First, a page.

Black Women With Breast Cancer Wait Longer To Receive Treatment Than White Women

A retrospective study observed racial disparities in diagnosis-to-treatment times for Black women with breast cancer compared to White women.

“Diagnosis-to-treatment interval is an important quality measure that is recognized by the National Accreditation Program for Breast Centers, and the American Society of Breast Surgeons and the National Quality Measures for Breast Care. The aim of this study was to assess factors related to delays in receiving breast cancer treatment,” explained the researchers.

Data spanning 2002 through 2010 were collected from the South Carolina Central Cancer Registry (SCCCR) and Office of Revenue and Fiscal Affairs (RFA) to assess race-based differences in diagnosis-to-treatment time by treatment: adjuvant hormone receipt, surgery, chemotherapy, and radiotherapy. Diagnosis-to-treatment time was calculated in days. Comparisons were made using chi-square tests and logistic regression and generalized linear models.

Black women experienced delays in diagnosis-to-treatment times compared to White women in all four treatments assessed, with the biggest different in adjuvant hormone therapy, for which Black women waited an average 25 days longer than White women. They received surgery and chemotherapy about a week after White women (average, eight days and seven days, respectively), and for radiotherapy, they waited an average three days longer than White women.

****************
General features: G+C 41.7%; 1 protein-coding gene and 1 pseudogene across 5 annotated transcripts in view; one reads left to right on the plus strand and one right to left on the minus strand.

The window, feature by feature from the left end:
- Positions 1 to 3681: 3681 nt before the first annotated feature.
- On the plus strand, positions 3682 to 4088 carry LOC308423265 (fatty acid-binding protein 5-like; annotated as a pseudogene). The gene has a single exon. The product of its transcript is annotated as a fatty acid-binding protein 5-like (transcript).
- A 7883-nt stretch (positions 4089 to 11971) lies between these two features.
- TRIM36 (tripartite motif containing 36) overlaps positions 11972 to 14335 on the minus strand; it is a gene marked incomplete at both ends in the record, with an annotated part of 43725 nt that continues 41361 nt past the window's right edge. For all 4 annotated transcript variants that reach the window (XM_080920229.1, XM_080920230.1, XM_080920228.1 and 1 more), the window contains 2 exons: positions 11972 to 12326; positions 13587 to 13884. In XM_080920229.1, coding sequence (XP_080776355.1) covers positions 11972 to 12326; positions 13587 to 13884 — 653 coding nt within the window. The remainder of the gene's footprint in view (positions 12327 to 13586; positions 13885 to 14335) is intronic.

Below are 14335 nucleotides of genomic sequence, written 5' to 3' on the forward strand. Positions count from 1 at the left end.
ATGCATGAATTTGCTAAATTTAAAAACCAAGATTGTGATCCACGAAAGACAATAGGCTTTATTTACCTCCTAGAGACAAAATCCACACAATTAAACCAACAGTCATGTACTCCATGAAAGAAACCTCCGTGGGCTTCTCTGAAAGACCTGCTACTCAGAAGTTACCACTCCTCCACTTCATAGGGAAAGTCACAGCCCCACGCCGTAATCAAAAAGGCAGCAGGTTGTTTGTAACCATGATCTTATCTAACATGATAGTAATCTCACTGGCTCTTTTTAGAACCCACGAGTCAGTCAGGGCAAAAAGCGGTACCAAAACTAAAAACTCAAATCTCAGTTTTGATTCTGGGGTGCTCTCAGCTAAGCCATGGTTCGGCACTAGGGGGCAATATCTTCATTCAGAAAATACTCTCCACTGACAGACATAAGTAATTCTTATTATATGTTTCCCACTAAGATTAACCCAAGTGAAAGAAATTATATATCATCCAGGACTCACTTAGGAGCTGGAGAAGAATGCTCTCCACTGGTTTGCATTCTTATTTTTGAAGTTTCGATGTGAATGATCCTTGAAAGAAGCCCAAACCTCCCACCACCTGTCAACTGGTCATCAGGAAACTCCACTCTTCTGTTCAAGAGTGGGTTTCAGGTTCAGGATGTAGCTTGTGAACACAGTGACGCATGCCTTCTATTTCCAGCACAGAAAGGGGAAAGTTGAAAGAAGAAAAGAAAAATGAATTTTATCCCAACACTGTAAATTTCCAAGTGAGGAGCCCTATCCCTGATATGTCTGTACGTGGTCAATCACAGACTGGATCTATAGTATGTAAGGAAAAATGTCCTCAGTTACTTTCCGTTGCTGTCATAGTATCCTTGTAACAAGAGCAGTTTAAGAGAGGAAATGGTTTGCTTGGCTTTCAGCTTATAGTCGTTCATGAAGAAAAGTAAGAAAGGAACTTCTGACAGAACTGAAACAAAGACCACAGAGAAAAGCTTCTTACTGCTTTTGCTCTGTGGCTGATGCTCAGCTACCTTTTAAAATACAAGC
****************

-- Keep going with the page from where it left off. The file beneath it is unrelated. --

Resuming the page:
When assessing women with local stage cancer, Black women, compared to White women, had a later time to surgery (odds ratio [OR], 1.6; 95% confidence interval [CI], 1.2-2.2). Disparities also persisted when comparing Black versus White women living in rural areas, with Black women more likely to receive delayed chemotherapy (OR, 2.0; 95% CI, 1.1-3.7). Unmarried Black women, compared to married White women, were more likely to receive late radiotherapy (OR, 2.0; 95% CI, 1.0-4.0).

The study was published in the Journal of Racial and Ethnic Disparities.

“To improve timely receipt of effective breast cancer treatments, programs aimed at reducing racial disparities may need to target subgroups of Black breast cancer patients based on their social determinants of health and geographic residence,” the study authors concluded.